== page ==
The build process should perform security and coding standards scans. Testing should be automated and part of the build process. The build process should produce a score for security, programming standards, and quality. The build should fail if any one of those scores are not at an acceptable level. The goal of this approach is to not let issues progress downstream, because it is much more expensive and time consuming to x defects later in the life cycle.
After evaluating our client’s capabilities in the area of people, process, and technology we provide a maturity score.
The score is a snapshot of the client’s current state of maturity. Next, we provide a list of gaps in each area that shows the delta between the current state and the desired future state. Clients often want to start with a maturity of level 3 so that they can get to a consistent, secure, and reliable state for deployments, while achieving a higher level of agility.
The score provides us a place to begin the conversation, but where the rubber meets the road is in the details behind the score. We provide a list of gaps, in a roadmap format, and the recommendations for each gap. The number of gaps can be quite overwhelming, especially if a customer is early in their journey. But it is this roadmap that brings clients the most value.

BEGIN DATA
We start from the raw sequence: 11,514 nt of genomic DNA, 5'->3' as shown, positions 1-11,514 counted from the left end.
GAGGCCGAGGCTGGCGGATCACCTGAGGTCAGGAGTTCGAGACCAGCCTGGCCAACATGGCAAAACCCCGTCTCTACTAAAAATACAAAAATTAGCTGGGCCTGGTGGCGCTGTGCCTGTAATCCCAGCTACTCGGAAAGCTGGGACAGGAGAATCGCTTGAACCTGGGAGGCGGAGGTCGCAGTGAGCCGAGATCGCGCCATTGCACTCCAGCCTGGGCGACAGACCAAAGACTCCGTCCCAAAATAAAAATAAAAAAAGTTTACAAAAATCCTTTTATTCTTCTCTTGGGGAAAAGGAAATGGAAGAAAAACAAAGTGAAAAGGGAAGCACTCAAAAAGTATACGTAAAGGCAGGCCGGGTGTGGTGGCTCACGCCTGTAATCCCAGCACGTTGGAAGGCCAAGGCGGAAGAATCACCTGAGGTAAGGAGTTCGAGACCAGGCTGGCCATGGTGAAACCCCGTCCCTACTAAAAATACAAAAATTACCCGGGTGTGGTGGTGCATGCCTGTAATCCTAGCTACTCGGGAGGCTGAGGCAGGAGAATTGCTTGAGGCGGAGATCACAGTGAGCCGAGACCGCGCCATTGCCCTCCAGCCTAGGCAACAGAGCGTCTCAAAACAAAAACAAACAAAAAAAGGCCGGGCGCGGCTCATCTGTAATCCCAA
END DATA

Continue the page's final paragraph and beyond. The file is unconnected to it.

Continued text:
What bottlenecks should they work on first and in what order? How can they work on people, process, and technology changes concurrently? Too often we see clients only implement the technology recommendations and make little to no progress on the people and process recommendations. The end result is a suboptimal experience in the cloud and a missed opportunity to achieve the ROI that could be achieved by treating the cloud journey as a transformational project, as opposed to just a technology project.
Cloud computing is providing enterprises with the capabilities to greatly improve their overall agility as an organization. To take advantage of this opportunity we recommend that enterprises embrace the DevOps mindset. We also reiterate that DevOps is more than just IT automation and CI/CD. Embracing the cloud calls for a complete transformation of an enterprise’s people, processes, and technologies. Looking at the cloud any other way will diminish your returns on your investment.